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What Drives Default and Prepayment on Subprime Auto Loans?

  • Erik Heitfield

    (Federal Reserve Board)

  • Tarun Sabarwal

    (University of Texas at Austin)

This paper uses novel data on the performance of pools underlying asset- backed securities to estimate a competing risks model of default and prepayment on subprime automobile loans. We find that prepayment rates increase rapidly with loan age but are not affected by prevailing market interest rates. Default rates are much more sensitive to aggregate shocks than are prepayment rates. Increases in unemployment precede increases in default rates, suggesting that defaults on subprime automobile loans are driven largely by shocks to household liquidity. There are significant differences in the default and prepayment rates faced by different subprime lenders. Those lenders that charge the highest interest rates experience the highest default rates, but also experience somewhat lower prepayment rates. We conjecture that there is substantial heterogeneity among subprime borrowers, and that different enders target different segments of the subprime market. Because of their higher default rates, loans that carry the highest interest rates do not appear to yield the highest expected returns.

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File URL: http://128.118.178.162/eps/fin/papers/0405/0405034.pdf
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Paper provided by EconWPA in its series Finance with number 0405034.

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Date of creation: 31 May 2004
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Handle: RePEc:wpa:wuwpfi:0405034
Note: Type of Document - pdf
Contact details of provider: Web page: http://128.118.178.162

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  1. Yongheng Deng & John M. Quigley & Robert Van Order, 2000. "Mortgage Terminations, Heterogeneity and the Exercise of Mortgage Options," Econometrica, Econometric Society, vol. 68(2), pages 275-308, March.
  2. Ambrose, Brent W & Sanders, Anthony B, 2003. "Commercial Mortgage-Backed Securities: Prepayment and Default," The Journal of Real Estate Finance and Economics, Springer, vol. 26(2-3), pages 179-96, March-May.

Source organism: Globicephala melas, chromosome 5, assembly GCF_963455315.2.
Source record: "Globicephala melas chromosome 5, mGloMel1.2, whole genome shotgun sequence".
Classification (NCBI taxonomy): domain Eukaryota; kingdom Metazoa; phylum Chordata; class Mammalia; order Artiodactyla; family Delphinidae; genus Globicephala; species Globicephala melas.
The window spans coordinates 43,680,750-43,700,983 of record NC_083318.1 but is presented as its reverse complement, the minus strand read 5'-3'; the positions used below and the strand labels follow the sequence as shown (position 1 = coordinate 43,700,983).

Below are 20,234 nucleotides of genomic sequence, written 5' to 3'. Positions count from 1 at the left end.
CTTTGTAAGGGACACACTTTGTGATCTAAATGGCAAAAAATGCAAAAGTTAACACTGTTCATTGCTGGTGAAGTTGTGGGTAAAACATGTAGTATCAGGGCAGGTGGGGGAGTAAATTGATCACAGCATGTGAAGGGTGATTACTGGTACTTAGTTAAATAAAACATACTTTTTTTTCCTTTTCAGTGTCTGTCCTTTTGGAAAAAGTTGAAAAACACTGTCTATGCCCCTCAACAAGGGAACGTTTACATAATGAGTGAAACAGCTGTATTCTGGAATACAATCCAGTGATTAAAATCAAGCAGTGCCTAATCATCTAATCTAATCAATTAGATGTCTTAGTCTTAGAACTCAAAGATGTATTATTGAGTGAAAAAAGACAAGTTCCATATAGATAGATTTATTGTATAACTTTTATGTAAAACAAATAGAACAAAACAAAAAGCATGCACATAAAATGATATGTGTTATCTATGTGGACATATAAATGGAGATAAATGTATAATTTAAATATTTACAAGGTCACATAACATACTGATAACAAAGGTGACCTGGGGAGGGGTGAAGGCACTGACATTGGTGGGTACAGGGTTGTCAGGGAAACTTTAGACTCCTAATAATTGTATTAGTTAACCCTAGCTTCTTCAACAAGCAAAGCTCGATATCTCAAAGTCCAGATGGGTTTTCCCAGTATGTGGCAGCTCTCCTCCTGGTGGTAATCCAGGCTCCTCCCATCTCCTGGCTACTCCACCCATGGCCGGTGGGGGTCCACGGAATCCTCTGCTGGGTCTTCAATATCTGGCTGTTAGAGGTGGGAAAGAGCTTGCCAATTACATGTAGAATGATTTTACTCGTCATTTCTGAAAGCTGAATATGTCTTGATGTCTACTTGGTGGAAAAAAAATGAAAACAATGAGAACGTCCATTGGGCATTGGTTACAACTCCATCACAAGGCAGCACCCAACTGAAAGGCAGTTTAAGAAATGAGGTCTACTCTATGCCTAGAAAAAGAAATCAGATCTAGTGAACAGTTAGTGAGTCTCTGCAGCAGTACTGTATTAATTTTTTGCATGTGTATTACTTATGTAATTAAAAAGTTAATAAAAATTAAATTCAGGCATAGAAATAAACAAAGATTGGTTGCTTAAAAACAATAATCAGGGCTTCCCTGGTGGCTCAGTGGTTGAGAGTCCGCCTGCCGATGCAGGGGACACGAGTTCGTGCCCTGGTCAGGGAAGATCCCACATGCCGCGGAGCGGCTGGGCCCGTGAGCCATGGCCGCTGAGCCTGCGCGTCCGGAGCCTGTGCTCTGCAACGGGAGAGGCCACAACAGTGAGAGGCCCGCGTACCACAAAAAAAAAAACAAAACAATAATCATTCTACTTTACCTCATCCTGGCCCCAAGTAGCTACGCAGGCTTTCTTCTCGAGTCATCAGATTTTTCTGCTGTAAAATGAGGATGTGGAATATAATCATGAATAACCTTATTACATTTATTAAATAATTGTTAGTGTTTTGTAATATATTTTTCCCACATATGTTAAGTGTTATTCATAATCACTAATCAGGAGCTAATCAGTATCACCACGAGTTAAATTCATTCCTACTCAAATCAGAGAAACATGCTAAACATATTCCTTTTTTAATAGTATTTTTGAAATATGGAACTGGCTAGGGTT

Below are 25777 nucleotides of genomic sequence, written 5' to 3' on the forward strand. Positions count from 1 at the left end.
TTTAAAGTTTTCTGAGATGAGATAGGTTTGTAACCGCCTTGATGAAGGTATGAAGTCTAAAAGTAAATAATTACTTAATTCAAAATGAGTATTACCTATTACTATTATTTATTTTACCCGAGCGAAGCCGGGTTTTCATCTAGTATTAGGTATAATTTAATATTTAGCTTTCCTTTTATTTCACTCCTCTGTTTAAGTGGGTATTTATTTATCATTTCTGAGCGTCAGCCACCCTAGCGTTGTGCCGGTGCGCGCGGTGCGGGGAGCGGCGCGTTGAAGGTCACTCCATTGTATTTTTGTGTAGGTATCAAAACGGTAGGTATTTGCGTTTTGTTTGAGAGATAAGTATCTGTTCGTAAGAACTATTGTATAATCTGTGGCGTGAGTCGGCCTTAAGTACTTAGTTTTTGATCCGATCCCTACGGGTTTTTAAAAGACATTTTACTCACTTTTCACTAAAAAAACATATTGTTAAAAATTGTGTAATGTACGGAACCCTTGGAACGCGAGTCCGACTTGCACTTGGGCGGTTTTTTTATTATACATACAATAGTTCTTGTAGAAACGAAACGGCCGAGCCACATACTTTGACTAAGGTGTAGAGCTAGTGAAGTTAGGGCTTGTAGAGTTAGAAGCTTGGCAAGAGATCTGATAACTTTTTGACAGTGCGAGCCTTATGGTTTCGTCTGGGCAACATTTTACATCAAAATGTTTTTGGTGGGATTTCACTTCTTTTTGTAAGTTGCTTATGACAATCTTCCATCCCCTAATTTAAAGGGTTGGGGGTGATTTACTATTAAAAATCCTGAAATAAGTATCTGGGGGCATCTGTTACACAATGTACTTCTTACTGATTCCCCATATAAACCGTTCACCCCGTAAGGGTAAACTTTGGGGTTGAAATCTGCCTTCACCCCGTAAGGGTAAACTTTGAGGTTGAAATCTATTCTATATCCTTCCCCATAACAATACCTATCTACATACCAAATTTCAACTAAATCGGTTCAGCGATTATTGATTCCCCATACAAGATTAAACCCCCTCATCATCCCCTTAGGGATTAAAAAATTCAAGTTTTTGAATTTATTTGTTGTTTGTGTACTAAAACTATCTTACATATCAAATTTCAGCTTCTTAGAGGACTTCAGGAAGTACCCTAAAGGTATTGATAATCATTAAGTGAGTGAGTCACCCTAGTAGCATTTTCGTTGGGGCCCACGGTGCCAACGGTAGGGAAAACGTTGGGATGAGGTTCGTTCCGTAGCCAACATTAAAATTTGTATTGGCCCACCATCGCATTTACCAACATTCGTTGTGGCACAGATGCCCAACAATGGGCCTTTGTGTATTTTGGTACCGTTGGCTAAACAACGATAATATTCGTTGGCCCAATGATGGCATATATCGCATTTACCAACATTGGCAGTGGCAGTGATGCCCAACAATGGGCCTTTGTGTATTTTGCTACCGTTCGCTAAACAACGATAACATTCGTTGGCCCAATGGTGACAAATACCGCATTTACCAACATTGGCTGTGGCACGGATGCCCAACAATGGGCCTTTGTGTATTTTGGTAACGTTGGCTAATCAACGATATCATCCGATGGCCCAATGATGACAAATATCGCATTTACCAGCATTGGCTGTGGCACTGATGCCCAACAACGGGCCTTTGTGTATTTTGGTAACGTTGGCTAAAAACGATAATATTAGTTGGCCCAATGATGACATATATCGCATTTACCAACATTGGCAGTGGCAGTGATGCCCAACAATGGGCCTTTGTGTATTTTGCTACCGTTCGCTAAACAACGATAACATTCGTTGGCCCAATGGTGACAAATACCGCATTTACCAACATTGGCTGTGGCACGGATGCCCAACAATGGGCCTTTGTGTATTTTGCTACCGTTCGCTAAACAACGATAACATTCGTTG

3. Han, Aaron & Hausman, Jerry A, 1990. "Flexible Parametric Estimation of Duration and Competing Risk Models," Journal of Applied Econometrics, John Wiley & Sons, Ltd., vol. 5(1), pages 1-28, January-M.
  4. Shumway, Tyler, 2001. "Forecasting Bankruptcy More Accurately: A Simple Hazard Model," The Journal of Business, University of Chicago Press, vol. 74(1), pages 101-24, January.
  5. Stiglitz, Joseph E & Weiss, Andrew, 1981. "Credit Rationing in Markets with Imperfect Information," American Economic Review, American Economic Association, vol. 71(3), pages 393-410, June.
  6. Fred Phillips-Patrick & David Malmquist & Clifford Rossi, 1997. "The Economics of Low-Income Mortgage Lending," Journal of Financial Services Research, Springer, vol. 11(1), pages 169-188, February.
  7. Pavlov, Andrey D, 2001. "Competing Risks of Mortgage Termination: Who Refinances, Who Moves, and Who Defaults?," The Journal of Real Estate Finance and Economics, Springer, vol. 23(2), pages 185-211, September.
  8. Calhoun, Charles A & Deng, Yongheng, 2002. "A Dynamic Analysis of Fixed- and Adjustable-Rate Mortgage Terminations," The Journal of Real Estate Finance and Economics, Springer, vol. 24(1-2), pages 9-33, Jan.-Marc.
  9. Sueyoshi, Glenn T., 1992. "Semiparametric proportional hazards estimation of competing risks models with time-varying covariates," Journal of Econometrics, Elsevier, vol. 51(1-2), pages 25-58.
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